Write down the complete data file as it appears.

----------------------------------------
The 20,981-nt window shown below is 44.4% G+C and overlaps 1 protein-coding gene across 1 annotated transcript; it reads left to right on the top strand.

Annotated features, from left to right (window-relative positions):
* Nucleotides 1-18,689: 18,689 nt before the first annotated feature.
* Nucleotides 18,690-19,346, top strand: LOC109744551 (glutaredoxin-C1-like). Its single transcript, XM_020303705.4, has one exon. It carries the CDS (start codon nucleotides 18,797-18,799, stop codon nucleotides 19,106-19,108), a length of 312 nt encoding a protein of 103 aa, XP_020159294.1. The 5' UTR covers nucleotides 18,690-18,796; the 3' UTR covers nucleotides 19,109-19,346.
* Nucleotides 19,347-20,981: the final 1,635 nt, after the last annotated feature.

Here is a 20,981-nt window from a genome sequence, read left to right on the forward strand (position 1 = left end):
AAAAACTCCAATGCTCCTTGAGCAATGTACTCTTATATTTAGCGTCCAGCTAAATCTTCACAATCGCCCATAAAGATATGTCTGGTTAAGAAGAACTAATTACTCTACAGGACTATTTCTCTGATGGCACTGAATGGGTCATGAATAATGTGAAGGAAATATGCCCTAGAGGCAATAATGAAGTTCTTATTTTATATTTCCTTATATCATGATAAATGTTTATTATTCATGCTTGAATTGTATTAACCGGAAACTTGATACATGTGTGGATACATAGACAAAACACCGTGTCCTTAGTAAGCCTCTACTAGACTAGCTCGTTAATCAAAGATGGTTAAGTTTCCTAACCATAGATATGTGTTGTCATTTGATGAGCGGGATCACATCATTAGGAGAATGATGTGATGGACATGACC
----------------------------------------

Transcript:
The 20,981-nt window shown below is 44.4% G+C and overlaps 1 protein-coding gene across 1 annotated transcript; it reads left to right on the top strand.

Annotated features, from left to right (window-relative positions):
* Nucleotides 1-18,689: 18,689 nt before the first annotated feature.
* Nucleotides 18,690-19,346, top strand: LOC109744551 (glutaredoxin-C1-like). Its single transcript, XM_020303705.4, has one exon. It carries the CDS (start codon nucleotides 18,797-18,799, stop codon nucleotides 19,106-19,108), a length of 312 nt encoding a protein of 103 aa, XP_020159294.1. The 5' UTR covers nucleotides 18,690-18,796; the 3' UTR covers nucleotides 19,109-19,346.
* Nucleotides 19,347-20,981: the final 1,635 nt, after the last annotated feature.

Here is a 20,981-nt window from a genome sequence, read left to right on the forward strand (position 1 = left end):
AAAAACTCCAATGCTCCTTGAGCAATGTACTCTTATATTTAGCGTCCAGCTAAATCTTCACAATCGCCCATAAAGATATGTCTGGTTAAGAAGAACTAATTACTCTACAGGACTATTTCTCTGATGGCACTGAATGGGTCATGAATAATGTGAAGGAAATATGCCCTAGAGGCAATAATGAAGTTCTTATTTTATATTTCCTTATATCATGATAAATGTTTATTATTCATGCTTGAATTGTATTAACCGGAAACTTGATACATGTGTGGATACATAGACAAAACACCGTGTCCTTAGTAAGCCTCTACTAGACTAGCTCGTTAATCAAAGATGGTTAAGTTTCCTAACCATAGATATGTGTTGTCATTTGATGAGCGGGATCACATCATTAGGAGAATGATGTGATGGACATGACC